It looks like the Preakness could be here to stay for at least the next few decades.
Plans of a $375.5 million project to rebuild and improve Pimlico Race Course and Laurel Park were revealed in an Oct. 4 letter. The large majority of the funding would come through a bond offering from the Maryland Stadium Authority, but to pay off the bond, the state’s casinos would have to extend their horse racing subsidy.
After years and years of debate and discussion, those who feared the Preakness Stakes leaving Baltimore may be able to breathe a sigh of relief after this potential breakthrough.
“The history of the Preakness is important,” Bill Cole, who helped negotiate the deal for the city, said on Glenn Clark Radio Oct. 7. “I lived through the Colts leaving in the middle of the night and while this might not be quite at that level, it’s pretty darn close. You have to fight like hell for an event that means that much to the city.”
Pimlico has long been in need of renovations. The Maryland Stadium Authority released two reports — one in 2017 and another in December 2018 — addressing the problems at Pimlico. The second report presented options for demolishing the current race track and rebuilding a new Pimlico. The estimated cost was more than $400 million.
This new agreement would allot around $200 million toward the demolition and rebuilding of Pimlico. The approximately $175 million remaining would be used toward improving Laurel.
“This solution provides a sustainable fix for horse racing for at least the next 30 years,” Cole said. “I think it’s the first time that the industry would ever be able to say that.”
For some time, Laurel was rumored to become the new home of the Preakness if significant measures weren’t taken toward improving the existing conditions at Pimlico. Things have seemed to take a positive turn thanks to productive negotiations between the city and The Stronach Group, which owns Pimlico, Laurel, the Preakness and the Maryland Jockey Club.
“Mayor [Jack] Young deserves a lot of credit. He reached out very directly to Belinda Stronach, the president of The Stronach Group, at the Preakness this year,” Cole said. “The mayor had a pretty direct, personal conversation with Belinda.”
In May, the city sued the group for attempting to move the Preakness out of Baltimore. Headway was made once the lawsuit was dropped, and a 120-day negotiating period was set between the two parties. Now, an initial agreement is in place.
However, this agreement means nothing without approval from the Maryland General Assembly, which convenes in January.
“There’s no guarantee heading into a legislative session that anything is a given,” Cole said. “We’re very, very confident that when legislators have an opportunity to scrutinize the deal and understand the structure, they will be very supportive.”
The vision is not just to save the Preakness, though that’s a big part of it. New renderings of the re-imagined Pimlico portray a multi-use facility that will be used far more often than the one May weekend during which the race takes place.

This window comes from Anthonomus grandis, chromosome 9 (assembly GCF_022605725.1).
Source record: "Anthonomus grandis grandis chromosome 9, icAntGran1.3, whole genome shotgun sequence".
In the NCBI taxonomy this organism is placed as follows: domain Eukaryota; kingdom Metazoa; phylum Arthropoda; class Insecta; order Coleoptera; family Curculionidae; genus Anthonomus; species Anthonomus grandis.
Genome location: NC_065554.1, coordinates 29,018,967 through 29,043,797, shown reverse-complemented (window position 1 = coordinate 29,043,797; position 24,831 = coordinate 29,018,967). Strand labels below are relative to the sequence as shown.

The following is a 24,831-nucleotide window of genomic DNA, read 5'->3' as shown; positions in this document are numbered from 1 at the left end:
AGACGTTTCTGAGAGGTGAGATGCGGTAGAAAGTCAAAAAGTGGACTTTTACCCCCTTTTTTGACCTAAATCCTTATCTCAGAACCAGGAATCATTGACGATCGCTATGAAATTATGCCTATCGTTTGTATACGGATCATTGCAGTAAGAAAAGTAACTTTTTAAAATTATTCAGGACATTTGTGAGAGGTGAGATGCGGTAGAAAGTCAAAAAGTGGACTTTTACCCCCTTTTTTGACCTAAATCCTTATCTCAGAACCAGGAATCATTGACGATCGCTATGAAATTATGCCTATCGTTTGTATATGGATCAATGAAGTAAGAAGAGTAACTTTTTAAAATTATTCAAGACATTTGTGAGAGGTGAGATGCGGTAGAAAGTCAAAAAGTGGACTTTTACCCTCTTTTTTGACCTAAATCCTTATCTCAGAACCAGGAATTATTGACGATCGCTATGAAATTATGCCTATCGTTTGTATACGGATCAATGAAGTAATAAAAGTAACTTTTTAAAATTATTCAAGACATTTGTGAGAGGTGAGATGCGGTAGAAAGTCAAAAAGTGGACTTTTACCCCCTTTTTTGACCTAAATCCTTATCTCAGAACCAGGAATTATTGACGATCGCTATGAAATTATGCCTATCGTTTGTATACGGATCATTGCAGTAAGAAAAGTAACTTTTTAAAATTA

Among some of the new additions to the facility would be six athletic fields in the infield area and new event space that doubles as the new clubhouse for the race.
“Simply fixing Pimlico in a vacuum doesn’t solve the issues in the surrounding community,” Cole said. “This project will inject hundreds of millions in private development in Park Heights that will go a long way towards fixing the generational issues that have plagued Park Heights. It’s jobs, it’s economic development, it’s amenities that the community has begged for, and it’s all baked into this project.”
The Preakness is known for more than just the race — it’s known for the famous infield, too, with events like InfieldFest, an annual music festival held on Preakness Day. To lose that atmosphere through this renovation would prevent any growth in fan interest, according to Cole.
The Maryland Jockey Club has “said repeatedly that they wanna do everything they can to make certain that the Preakness Stakes is a multi-generational event,” Cole said. “Horse racing is only going to survive if we can get young people engaged and attracted to it, and the InfieldFest has been a part of that.”
There’s no reason to believe InfieldFest can’t stay the same, according to Cole.
“Nothing in the designs would preclude them from having an InfieldFest and there’s nothing with these designs that would make it any smaller,” Cole said.
For Cole and everyone else who has been working tirelessly on this agreement, the most important part is trying to make certain that the Preakness stays in Baltimore.
“We think this is the first solution, living within our means, that preserves the Preakness at Pimlico and preserves horse racing in Maryland for generations,” Cole said.
For more from Cole, listen to the full interview here:
Photo Credit: Courtesy of the Maryland Jockey Club